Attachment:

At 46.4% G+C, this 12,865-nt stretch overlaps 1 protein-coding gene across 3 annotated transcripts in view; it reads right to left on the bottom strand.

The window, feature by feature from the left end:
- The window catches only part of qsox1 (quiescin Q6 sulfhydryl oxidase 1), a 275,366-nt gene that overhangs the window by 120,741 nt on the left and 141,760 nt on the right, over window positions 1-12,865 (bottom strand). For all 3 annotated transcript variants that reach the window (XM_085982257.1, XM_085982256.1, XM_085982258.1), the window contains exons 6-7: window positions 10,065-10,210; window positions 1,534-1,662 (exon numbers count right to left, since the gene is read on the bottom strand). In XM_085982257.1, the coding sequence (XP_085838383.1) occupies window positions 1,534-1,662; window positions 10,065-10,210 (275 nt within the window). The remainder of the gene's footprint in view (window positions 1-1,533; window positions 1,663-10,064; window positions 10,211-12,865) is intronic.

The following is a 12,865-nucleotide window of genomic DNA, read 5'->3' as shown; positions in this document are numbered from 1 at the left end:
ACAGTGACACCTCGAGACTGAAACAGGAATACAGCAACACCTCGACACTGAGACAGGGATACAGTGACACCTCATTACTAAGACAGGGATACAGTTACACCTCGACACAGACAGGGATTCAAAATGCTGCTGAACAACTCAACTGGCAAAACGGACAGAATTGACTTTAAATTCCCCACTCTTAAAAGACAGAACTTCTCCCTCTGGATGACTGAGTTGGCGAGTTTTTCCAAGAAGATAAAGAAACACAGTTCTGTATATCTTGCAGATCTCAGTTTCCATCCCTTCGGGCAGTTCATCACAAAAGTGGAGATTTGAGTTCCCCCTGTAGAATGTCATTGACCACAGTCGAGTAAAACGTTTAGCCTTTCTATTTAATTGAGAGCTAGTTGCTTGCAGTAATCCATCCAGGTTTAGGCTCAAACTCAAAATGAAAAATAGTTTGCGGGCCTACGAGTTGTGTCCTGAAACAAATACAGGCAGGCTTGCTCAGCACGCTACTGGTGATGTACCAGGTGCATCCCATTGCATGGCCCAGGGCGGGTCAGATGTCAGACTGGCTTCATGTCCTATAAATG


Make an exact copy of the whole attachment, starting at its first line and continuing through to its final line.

At 46.4% G+C, this 12,865-nt stretch overlaps 1 protein-coding gene across 3 annotated transcripts in view; it reads right to left on the bottom strand.

The window, feature by feature from the left end:
- The window catches only part of qsox1 (quiescin Q6 sulfhydryl oxidase 1), a 275,366-nt gene that overhangs the window by 120,741 nt on the left and 141,760 nt on the right, over window positions 1-12,865 (bottom strand). For all 3 annotated transcript variants that reach the window (XM_085982257.1, XM_085982256.1, XM_085982258.1), the window contains exons 6-7: window positions 10,065-10,210; window positions 1,534-1,662 (exon numbers count right to left, since the gene is read on the bottom strand). In XM_085982257.1, the coding sequence (XP_085838383.1) occupies window positions 1,534-1,662; window positions 10,065-10,210 (275 nt within the window). The remainder of the gene's footprint in view (window positions 1-1,533; window positions 1,663-10,064; window positions 10,211-12,865) is intronic.

The following is a 12,865-nucleotide window of genomic DNA, read 5'->3' as shown; positions in this document are numbered from 1 at the left end:
ACAGTGACACCTCGAGACTGAAACAGGAATACAGCAACACCTCGACACTGAGACAGGGATACAGTGACACCTCATTACTAAGACAGGGATACAGTTACACCTCGACACAGACAGGGATTCAAAATGCTGCTGAACAACTCAACTGGCAAAACGGACAGAATTGACTTTAAATTCCCCACTCTTAAAAGACAGAACTTCTCCCTCTGGATGACTGAGTTGGCGAGTTTTTCCAAGAAGATAAAGAAACACAGTTCTGTATATCTTGCAGATCTCAGTTTCCATCCCTTCGGGCAGTTCATCACAAAAGTGGAGATTTGAGTTCCCCCTGTAGAATGTCATTGACCACAGTCGAGTAAAACGTTTAGCCTTTCTATTTAATTGAGAGCTAGTTGCTTGCAGTAATCCATCCAGGTTTAGGCTCAAACTCAAAATGAAAAATAGTTTGCGGGCCTACGAGTTGTGTCCTGAAACAAATACAGGCAGGCTTGCTCAGCACGCTACTGGTGATGTACCAGGTGCATCCCATTGCATGGCCCAGGGCGGGTCAGATGTCAGACTGGCTTCATGTCCTATAAATG